Thr3e, By Ted Dekker

Personal Rating: 8.0 out of 10.0
Unbiased Rating: 9.3 out of 10.0

From the Back Cover of Thr3e
“Kevin Parson is alone in his car when his cell phone rings. A man calling himself Slater offers a deadly ultimatum: You have exactly three minutes to confess your sin to the world. Refuse, and the car you’re driving will blow sky high. Then the phone goes dead.
Kevin panics. Who would make such a demand? What sin? Yet not sure what else to do, Kevin swerves into a parking lot and runs from his car. Just in case.
Precisely three minutes later, a massive explosion sets his world on a collision course with madness. And that’s only the first move in this deadly game.”

Personal Review
When I first heard about this book, I thought, “Sweet, a killer game, and a villain obsessed with the number three and one man.” However, as I first started to read it, a lot of things threw me off-kilter.
One was the lack of subtlety. When characters are introduced, practically their whole life stories are thrown at you. All except the main character’s of course. Personally, I like a few facts to be shown to me, and then more tidbits added as the story goes on. The second was when the point of view of Slater is being written. While the entire book is written in third-person, Slater’s moments alone are written in second-person, which threw me off the first time. And thirdly, the lack of swearing. I understand Ted Dekker is a Christian author (I myself am a Baptist) but in reading adult novels I find that certain emotions are better conveyed using cuss words. It was a little awkward, but not terribly off-setting. Ironically, those were the only three things I felt wrong about the book.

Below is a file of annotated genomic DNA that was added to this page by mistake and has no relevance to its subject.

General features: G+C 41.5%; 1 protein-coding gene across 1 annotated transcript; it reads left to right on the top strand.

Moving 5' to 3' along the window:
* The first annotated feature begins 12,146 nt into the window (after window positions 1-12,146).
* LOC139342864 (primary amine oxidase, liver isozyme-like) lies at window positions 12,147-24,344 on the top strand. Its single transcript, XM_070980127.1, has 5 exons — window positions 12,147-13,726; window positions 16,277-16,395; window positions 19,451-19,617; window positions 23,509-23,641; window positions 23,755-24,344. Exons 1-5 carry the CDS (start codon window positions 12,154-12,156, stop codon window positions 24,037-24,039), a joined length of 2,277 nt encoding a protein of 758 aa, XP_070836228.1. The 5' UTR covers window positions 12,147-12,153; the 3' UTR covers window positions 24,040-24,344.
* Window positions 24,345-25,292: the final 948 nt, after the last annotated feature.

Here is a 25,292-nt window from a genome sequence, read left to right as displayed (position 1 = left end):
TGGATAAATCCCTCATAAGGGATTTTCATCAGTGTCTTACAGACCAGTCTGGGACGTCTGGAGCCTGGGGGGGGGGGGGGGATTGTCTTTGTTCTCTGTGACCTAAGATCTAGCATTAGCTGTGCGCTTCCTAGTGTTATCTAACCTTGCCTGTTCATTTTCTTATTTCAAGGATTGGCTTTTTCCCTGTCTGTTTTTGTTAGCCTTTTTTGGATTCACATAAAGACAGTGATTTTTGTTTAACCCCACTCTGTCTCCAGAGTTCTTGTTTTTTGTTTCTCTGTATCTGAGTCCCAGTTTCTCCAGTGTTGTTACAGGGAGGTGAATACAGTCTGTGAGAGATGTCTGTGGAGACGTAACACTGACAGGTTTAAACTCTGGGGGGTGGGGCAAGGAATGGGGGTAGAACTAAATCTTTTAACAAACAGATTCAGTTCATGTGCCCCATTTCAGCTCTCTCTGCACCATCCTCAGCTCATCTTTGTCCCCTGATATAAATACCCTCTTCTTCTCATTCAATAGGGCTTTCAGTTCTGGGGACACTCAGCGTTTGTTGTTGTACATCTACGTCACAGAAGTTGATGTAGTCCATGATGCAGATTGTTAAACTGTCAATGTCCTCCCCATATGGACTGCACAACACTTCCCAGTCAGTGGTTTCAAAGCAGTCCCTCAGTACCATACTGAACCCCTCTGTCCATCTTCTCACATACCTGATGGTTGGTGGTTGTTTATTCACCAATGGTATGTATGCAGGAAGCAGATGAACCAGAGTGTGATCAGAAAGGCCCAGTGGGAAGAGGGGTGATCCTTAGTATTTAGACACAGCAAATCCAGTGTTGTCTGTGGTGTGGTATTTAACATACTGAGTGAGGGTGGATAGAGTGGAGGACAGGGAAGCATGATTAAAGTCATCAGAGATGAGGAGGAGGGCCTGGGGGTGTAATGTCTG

Have you been warned enough? Hehe.
As the plot moved along, I was mostly confused, and yet quite informed at the same time. I knew what was happening to the characters, I simply didn’t know why. The ending explained everything, however, and so I feel satisfied. I had actually suspected that Kevin and Slater might be the same person having read Fight Club and most of Shutter Island. I didn’t however, expect Samantha to also be a split personality. The fact that Kevin had three different personalities, the book title being called Thr3e, and the underlying religiously philosophical theme of good, evil, and man was nothing short of brilliant. Although the struggle of good and evil is classic, almost trite even, the new twist of actually role-playing the everyday struggle was something I have not read before. It also tied in perfectly with his ghastly upbringing by his Aunt Balinda.

So, I personally thought that Thr3e was an excellent book, well written, and had a clever and thrilling plot. I would recommend it to any thriller-addicted reader, or anyone who likes a little philosophy in their books.

Technical Review
Narrative Pace: It started rather quickly, Slater calling Kevin only five pages into the book. After that, the pace slowed to an average speed, and picked up as the climax of the book neared. I’m actually quite impressed with the consistency of the pace, as a writer myself, I know it can be difficult to get the timing right.